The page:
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Old 04-13-2016, 03:57 AM
 
37 posts, read 82,306 times
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Hello,

We have an accepted offer on a house but the inspection then found mold in the attic. We're being told it's the buyers' responsibility to pay for resolving the issue if we want the house. It was not listed "as is" in the listing and we are paying the asking price (the market value which is not lowered to reflect the mold issue). The lack of proper attic ventilation is the cause. So we have two questions - does anyone have experience in dealing with this issue in a home? If the ventilation issue is fixed and the mold is professionally remediated, can we feel confident the issue is resolved? Or once mold is there, will it just eventually work its way back over time?

Is this typical that the costs for this fall to the buyer? Doesn't the seller have some responsibility in helping to resolve the issue? Should we walk away from this home? It's a very nice home otherwise and the inspector said it's worth getting if the issues are addressed. But we haven't been in contact with him since we found out the costs would be ours. We're not sure whether to proceed. Our realtor is afraid of losing the deal so is not much help.

Thanks for any input.
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Old 04-13-2016, 04:50 AM
 
Location: N of citrus, S of decent corn
34,530 posts, read 42,694,765 times
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We had this issue when we sold our house, but we were required to fix it, or at least we did. It cost about $3500, as I remember. It seems like a seller should deliver a mold free house, or price accordingly.
We had it remediated, and then installed ridge vents. I presume this prevented a recurrence, but I have no way of knowing.
Apparently, there were only side vents in the space when the house was built, but moisture will still go to the highest point..the ridge, trapping moisture.
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Old 04-13-2016, 09:05 AM
 
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I don't understand the issue. If the seller doesn't want to pay for it and says its yours to deal with, you make the decision to pay for it or not. Seems pretty simple. Get an estimate of how much it would take to deal with and make a decision.
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Old 04-13-2016, 10:35 AM
 
Location: WI
3,805 posts, read 8,506,316 times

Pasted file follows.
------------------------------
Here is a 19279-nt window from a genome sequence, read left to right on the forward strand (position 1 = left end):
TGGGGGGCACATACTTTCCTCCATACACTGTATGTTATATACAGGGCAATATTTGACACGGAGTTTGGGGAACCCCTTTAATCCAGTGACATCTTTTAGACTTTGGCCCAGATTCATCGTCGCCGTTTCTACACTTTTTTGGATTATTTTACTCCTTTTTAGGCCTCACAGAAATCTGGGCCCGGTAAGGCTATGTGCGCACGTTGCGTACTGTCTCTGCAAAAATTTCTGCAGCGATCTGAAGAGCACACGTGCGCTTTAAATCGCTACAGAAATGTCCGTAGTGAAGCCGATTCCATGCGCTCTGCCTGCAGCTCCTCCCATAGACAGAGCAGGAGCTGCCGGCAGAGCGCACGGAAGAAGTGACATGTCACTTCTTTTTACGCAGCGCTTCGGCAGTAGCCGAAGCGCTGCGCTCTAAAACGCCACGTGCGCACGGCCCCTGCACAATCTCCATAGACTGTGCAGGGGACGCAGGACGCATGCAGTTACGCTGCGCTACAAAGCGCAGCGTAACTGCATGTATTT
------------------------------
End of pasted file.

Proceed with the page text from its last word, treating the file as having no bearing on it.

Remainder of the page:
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normally something will come up in an inspection; that's what contingencies are put in an offer for. Those issues then can either be accepted as they sit, or negotiated for to determine who will pay and what amount.
Now if the home is in the Madison area (knowing how hot many spots have been lately), I'd question how long the home was on the market. If it has been sitting a long time either with no offers or offers that were not closed, this may have come up before. If so then I'd potentially use that in trying to negotiate getting at least part of the repair paid for by the seller. Doesn't imply anything more than how i'd view the specific property.
I know full well how hard it can be in some areas to get a home as they can go quickly, so walking away from one you like may not be the easiest decision. But as noted once you have the cost of the repair and know if it is a short term or long term fix, then it's up to you on if the home is worth it overall. After all if you really like the property, would you have got into a bidding war on it, paying a few grand more than first thought to get it? Assuming all repairs would be done and the home set for the future, is that really any different (thinking bottom line)?

just my .02
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Old 04-13-2016, 01:30 PM
 
Location: N of citrus, S of decent corn
34,530 posts, read 42,694,765 times
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I will also add, that there is a lot more harmless mold, than harmful mold. People freak out unnecessarily. If we weren't selling the house, we never would have known or cared about it. We are surrounded by mold everywhere.
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Old 04-14-2016, 03:06 PM